- Chevron loses $588 million in Q4. Poor upstream performance combined with lower refining margins were responsible for the loss
- One shining light for Chevron is the Permian Basin. Costs are coming down so it makes sense to concentrate drilling there.
- Gorgon is expected to be producing LNG within a matter of weeks
- Chevron stock stayed elevated after earnings were announced. Dividend yield of 5% is still safe for now
In my Chevron Q4 earnings preview, I pointed out that Chevron (NYSE:CVX) would need to report meaningful momentum in its downstream divisions as we knew upstream was going to be crippled due to the oil price fall over the last 3 months. Well, unfortunately for investors, downstream didn't provide the boost for a positive set of fourth quarter results and Chevron slumped to a loss of $588 million for the quarter. Downstream (US and International) came in at $1.011 billion which was over $400 million lesser than Q4 2014 and a whopping $1.2 billion behind the company's downstream figure in Q3 2015. Nevertheless, when you go through the downstream numbers, it was the US that reported the biggest diverge from the same quarter in 2014. The reason for the 45% decline was mainly due to the absence of an asset sale (which would have boosted earnings) and declining refining margins (crack spreads). Crack spreads declined by at least 20% across the board last quarter but it is more worrying that spreads have continued to fall heavily so far in 2016. This is going to adversely impact Chevron's downstream divisions meaningfully at the start of 2016 meaning asset sales will have to brought forward sooner than originally expected.
Now that we have full year results, Let's go through Chevron's income, cash flow statements and the current state of company's balance sheet. Despite the current brutal environment for the oil majors, Chevron still reported $4.59 billion in net income or a diluted EPS of $2.45 for 2015. However, elevated capex spend of $33.98 billion plus shareholder dividend payments of approximately $8 billion meant the company ended up much deeper in debt ( net debt is up $50%+ to $27.3 billion) despite asset sales of $5.7 billion reported during the year. Therefore if downstream margins remain muted combined with sustained lower oil prices, Chevron will have to significantly lower its 2016 capex budget ($26.6 billion already guided) and sell off more assets quickly in order to balance the books. Free cash flow which shows the severity of the situation fell to -$14.52 billion in 2015.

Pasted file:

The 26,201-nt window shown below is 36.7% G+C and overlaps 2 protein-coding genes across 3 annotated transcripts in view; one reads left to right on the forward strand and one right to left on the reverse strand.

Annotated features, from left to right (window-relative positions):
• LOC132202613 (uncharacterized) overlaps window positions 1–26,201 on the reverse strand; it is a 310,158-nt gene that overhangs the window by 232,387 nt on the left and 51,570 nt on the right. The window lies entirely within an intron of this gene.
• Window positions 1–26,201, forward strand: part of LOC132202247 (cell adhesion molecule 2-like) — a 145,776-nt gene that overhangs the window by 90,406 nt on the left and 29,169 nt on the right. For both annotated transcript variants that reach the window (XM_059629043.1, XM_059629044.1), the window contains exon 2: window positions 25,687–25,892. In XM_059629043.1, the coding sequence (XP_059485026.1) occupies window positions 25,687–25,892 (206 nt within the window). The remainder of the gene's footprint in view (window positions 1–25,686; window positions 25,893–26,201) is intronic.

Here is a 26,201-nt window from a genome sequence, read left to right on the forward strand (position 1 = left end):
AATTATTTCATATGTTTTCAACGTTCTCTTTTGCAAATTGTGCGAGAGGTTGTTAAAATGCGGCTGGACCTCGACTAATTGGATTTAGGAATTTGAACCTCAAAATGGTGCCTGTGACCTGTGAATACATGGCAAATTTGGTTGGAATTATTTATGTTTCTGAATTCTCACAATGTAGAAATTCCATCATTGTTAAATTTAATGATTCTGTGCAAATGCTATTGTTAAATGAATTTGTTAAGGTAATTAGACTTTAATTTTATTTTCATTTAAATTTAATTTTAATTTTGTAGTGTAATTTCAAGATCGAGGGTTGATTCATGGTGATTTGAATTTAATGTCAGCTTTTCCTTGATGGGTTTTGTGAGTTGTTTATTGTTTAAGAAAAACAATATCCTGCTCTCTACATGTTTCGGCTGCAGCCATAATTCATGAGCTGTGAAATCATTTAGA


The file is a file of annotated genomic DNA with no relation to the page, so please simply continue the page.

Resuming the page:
So, if Chevron's downstream divisions are not predicted to provide earnings growth in the near term, can both US and international upstream divisions start performing better in 2016? Well, the price of oil seems to have found a badly needed bottom on the 20th of January as the rally out of that bottom has been sharp indeed.
However, as the chart shows, the average price of crude oil in January is still substantially lower than the fourth quarter of 2015. Chevron lost $1.954 billion in its US upstream operations in Q4 despite production being up around 7% compared to Q4 2014. The gains in production predominantly came from ramp-ups in the Gulf of Mexico and the Permian Basin and Chevron will now need all its experience to ensure these projects are executed at maximum efficiency possible. Why? Well, these assets are not cheap (earnings are negative) and furthermore the average sales price per barrel of crude was around $35 last quarter ($4 lower than international rates) meaning margins are really getting squeezed in US upstream production. Chevron simply has to get better. It is noted as an expert in deep water exploration and production and it now has to prove it with its drilling numbers.